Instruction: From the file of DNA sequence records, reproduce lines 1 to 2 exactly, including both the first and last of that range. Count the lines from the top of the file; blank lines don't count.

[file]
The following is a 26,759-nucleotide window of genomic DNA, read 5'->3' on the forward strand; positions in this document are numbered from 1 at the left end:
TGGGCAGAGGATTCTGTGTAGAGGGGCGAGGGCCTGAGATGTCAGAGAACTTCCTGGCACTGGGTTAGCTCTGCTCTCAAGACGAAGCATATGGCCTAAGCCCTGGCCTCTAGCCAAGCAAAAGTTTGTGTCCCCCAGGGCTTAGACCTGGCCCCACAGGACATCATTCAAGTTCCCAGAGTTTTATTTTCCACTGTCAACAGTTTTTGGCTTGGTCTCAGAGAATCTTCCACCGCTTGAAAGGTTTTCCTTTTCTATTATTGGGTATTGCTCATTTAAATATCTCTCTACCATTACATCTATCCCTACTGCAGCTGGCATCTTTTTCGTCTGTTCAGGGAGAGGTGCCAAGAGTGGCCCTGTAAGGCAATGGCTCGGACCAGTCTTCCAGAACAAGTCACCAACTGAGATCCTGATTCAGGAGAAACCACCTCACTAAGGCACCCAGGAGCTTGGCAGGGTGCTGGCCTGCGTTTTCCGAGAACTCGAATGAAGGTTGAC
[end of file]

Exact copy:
The following is a 26,759-nucleotide window of genomic DNA, read 5'->3' on the forward strand; positions in this document are numbered from 1 at the left end:
TGGGCAGAGGATTCTGTGTAGAGGGGCGAGGGCCTGAGATGTCAGAGAACTTCCTGGCACTGGGTTAGCTCTGCTCTCAAGACGAAGCATATGGCCTAAGCCCTGGCCTCTAGCCAAGCAAAAGTTTGTGTCCCCCAGGGCTTAGACCTGGCCCCACAGGACATCATTCAAGTTCCCAGAGTTTTATTTTCCACTGTCAACAGTTTTTGGCTTGGTCTCAGAGAATCTTCCACCGCTTGAAAGGTTTTCCTTTTCTATTATTGGGTATTGCTCATTTAAATATCTCTCTACCATTACATCTATCCCTACTGCAGCTGGCATCTTTTTCGTCTGTTCAGGGAGAGGTGCCAAGAGTGGCCCTGTAAGGCAATGGCTCGGACCAGTCTTCCAGAACAAGTCACCAACTGAGATCCTGATTCAGGAGAAACCACCTCACTAAGGCACCCAGGAGCTTGGCAGGGTGCTGGCCTGCGTTTTCCGAGAACTCGAATGAAGGTTGAC